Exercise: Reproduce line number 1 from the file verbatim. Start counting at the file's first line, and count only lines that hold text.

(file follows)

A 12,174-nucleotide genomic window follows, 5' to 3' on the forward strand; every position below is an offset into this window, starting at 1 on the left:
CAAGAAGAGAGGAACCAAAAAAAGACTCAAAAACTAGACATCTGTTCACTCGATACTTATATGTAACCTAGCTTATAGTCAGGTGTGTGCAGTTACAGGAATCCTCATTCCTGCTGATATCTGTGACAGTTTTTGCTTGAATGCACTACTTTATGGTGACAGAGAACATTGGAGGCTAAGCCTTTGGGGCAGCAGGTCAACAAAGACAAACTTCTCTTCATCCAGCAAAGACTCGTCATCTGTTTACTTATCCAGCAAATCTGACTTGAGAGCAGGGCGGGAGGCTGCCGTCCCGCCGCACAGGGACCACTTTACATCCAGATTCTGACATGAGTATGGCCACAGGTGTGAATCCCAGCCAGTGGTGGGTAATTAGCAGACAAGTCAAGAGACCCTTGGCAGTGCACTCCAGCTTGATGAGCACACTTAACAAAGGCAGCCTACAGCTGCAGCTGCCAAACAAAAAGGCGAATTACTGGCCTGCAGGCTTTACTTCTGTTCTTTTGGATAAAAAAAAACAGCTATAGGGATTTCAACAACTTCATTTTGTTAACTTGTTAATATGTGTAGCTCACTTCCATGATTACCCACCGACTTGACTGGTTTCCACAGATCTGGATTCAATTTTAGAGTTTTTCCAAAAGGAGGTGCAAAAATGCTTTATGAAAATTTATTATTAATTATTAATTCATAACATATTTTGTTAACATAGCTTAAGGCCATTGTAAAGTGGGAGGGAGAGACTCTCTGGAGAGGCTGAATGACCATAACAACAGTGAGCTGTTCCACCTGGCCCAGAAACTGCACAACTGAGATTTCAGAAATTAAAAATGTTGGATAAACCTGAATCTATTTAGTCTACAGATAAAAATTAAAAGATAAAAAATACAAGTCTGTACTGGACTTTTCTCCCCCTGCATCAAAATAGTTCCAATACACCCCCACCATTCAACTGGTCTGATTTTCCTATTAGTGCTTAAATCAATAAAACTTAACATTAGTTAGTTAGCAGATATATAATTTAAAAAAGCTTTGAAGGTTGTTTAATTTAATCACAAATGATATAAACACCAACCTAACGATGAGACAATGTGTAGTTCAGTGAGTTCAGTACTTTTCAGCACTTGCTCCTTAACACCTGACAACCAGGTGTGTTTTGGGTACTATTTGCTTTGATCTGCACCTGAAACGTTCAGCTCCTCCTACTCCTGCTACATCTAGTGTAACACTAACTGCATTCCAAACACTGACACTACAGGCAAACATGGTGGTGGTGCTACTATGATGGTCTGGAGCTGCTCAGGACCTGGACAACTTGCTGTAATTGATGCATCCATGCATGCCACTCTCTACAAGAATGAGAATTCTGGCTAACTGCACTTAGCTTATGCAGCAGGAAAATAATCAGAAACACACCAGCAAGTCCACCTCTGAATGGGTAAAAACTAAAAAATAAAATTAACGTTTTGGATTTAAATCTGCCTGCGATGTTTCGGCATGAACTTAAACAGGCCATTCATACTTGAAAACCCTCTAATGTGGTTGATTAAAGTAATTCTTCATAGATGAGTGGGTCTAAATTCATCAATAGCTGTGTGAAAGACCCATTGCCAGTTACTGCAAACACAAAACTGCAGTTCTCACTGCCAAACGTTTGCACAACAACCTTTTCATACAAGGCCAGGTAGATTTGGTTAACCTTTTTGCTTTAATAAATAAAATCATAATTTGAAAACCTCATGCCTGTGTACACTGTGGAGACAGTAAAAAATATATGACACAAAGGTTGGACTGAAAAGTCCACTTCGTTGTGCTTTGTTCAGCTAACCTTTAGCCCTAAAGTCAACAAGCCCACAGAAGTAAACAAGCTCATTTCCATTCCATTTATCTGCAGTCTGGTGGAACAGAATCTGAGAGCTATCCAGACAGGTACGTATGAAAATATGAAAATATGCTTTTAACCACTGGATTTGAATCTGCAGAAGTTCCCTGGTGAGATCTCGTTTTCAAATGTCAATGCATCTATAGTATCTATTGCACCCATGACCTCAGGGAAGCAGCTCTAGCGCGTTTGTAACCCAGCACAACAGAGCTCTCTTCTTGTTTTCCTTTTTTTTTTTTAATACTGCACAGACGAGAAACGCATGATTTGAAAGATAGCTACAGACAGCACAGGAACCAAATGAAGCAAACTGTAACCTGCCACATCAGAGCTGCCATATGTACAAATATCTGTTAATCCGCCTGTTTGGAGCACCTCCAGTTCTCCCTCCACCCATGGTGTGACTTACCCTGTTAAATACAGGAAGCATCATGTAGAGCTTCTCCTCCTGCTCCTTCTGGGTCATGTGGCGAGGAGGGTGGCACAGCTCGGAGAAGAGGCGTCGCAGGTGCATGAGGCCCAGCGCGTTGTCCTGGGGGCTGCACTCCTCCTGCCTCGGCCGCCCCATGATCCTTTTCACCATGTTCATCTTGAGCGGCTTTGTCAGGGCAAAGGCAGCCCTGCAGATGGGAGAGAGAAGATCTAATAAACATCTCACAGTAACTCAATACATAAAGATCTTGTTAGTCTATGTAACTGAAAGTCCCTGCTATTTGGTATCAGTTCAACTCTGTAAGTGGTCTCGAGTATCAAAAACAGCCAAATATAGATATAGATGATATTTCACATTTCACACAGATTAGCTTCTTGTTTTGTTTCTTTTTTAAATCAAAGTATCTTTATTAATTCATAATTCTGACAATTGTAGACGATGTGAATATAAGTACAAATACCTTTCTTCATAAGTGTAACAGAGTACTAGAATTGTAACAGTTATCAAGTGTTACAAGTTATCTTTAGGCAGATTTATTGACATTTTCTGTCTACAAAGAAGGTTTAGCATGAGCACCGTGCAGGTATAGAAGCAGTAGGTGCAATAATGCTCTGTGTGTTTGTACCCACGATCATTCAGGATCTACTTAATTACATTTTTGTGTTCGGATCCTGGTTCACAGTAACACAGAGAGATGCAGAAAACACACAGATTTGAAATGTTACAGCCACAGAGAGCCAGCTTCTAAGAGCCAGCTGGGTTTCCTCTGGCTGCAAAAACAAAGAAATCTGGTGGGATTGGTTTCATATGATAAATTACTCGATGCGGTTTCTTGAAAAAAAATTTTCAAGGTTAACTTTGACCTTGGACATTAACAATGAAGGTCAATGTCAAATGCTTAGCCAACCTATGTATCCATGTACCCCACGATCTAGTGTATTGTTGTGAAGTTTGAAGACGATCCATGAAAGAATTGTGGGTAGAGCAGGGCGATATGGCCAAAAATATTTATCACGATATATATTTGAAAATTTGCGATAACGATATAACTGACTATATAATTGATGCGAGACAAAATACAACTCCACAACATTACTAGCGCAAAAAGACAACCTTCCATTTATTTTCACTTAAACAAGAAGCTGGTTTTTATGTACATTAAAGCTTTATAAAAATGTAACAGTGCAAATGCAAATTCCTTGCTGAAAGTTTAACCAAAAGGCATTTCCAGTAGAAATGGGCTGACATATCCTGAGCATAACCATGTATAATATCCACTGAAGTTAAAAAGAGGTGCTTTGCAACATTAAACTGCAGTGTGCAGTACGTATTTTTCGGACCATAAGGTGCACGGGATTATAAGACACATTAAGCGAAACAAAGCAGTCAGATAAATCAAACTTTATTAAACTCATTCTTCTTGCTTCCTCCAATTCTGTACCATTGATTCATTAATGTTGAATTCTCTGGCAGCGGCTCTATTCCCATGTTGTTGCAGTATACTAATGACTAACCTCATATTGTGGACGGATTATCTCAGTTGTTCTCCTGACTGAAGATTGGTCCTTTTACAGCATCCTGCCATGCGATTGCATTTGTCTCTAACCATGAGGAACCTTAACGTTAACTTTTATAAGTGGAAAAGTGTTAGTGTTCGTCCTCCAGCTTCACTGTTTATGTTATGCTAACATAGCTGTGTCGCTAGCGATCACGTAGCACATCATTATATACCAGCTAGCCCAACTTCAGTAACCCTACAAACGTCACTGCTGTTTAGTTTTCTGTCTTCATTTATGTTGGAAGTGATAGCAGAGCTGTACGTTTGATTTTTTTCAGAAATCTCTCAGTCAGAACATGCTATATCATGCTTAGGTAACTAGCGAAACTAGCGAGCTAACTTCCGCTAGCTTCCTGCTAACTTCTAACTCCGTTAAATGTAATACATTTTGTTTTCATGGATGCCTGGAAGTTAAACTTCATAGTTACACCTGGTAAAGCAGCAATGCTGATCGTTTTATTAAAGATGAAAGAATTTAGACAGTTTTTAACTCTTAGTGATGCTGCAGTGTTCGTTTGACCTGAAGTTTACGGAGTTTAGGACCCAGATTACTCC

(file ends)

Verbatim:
A 12,174-nucleotide genomic window follows, 5' to 3' on the forward strand; every position below is an offset into this window, starting at 1 on the left: